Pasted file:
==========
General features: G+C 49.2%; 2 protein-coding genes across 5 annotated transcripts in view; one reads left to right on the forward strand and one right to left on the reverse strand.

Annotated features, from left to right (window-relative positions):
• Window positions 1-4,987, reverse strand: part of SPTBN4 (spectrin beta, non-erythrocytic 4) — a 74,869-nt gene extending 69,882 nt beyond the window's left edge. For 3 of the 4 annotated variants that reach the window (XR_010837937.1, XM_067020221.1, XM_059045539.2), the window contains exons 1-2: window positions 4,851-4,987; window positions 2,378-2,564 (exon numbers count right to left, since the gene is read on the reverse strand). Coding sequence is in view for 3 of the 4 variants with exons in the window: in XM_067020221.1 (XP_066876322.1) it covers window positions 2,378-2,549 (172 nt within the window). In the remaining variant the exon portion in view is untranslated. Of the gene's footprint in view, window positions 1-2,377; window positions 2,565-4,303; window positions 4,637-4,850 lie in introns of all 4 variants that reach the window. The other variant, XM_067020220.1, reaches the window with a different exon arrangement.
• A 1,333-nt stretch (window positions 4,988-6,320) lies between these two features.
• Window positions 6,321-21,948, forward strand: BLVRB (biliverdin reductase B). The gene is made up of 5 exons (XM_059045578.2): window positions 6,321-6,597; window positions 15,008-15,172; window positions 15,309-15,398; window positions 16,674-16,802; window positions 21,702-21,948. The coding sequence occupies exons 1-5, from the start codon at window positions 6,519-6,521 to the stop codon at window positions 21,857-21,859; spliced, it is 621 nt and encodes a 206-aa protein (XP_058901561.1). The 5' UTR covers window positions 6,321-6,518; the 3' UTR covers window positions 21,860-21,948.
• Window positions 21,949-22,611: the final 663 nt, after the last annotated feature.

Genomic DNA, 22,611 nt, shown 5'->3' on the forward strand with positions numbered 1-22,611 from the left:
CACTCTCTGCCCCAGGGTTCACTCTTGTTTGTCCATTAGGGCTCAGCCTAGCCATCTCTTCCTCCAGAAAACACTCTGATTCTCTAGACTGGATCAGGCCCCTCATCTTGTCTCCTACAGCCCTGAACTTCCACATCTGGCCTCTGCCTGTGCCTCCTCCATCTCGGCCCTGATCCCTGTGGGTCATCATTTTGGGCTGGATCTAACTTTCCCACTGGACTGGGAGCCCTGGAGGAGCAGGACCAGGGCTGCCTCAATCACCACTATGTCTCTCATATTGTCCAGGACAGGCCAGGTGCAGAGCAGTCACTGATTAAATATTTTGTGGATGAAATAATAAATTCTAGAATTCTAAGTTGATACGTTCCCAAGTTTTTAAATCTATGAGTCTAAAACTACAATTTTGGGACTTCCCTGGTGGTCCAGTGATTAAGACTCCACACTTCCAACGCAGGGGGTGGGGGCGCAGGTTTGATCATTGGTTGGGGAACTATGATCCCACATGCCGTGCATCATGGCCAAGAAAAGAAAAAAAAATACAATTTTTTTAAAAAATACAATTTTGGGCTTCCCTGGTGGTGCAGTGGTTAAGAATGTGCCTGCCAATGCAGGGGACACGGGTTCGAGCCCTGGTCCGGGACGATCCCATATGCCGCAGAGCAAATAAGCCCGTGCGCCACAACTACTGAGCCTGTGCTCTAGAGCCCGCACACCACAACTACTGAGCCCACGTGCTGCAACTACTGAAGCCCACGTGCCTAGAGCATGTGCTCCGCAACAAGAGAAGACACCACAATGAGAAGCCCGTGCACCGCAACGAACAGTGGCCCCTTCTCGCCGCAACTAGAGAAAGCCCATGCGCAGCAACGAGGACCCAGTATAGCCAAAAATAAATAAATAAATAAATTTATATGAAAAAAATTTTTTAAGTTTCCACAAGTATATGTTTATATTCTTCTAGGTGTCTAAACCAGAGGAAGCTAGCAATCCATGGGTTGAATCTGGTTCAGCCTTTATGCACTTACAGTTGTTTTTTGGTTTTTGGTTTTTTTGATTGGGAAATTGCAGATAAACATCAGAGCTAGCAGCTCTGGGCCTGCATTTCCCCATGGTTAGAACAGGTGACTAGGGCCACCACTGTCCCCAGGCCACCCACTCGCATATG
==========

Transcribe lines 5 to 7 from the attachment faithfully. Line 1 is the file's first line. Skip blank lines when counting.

• Window positions 6,321-21,948, forward strand: BLVRB (biliverdin reductase B). The gene is made up of 5 exons (XM_059045578.2): window positions 6,321-6,597; window positions 15,008-15,172; window positions 15,309-15,398; window positions 16,674-16,802; window positions 21,702-21,948. The coding sequence occupies exons 1-5, from the start codon at window positions 6,519-6,521 to the stop codon at window positions 21,857-21,859; spliced, it is 621 nt and encodes a 206-aa protein (XP_058901561.1). The 5' UTR covers window positions 6,321-6,518; the 3' UTR covers window positions 21,860-21,948.
• Window positions 21,949-22,611: the final 663 nt, after the last annotated feature.

Genomic DNA, 22,611 nt, shown 5'->3' on the forward strand with positions numbered 1-22,611 from the left: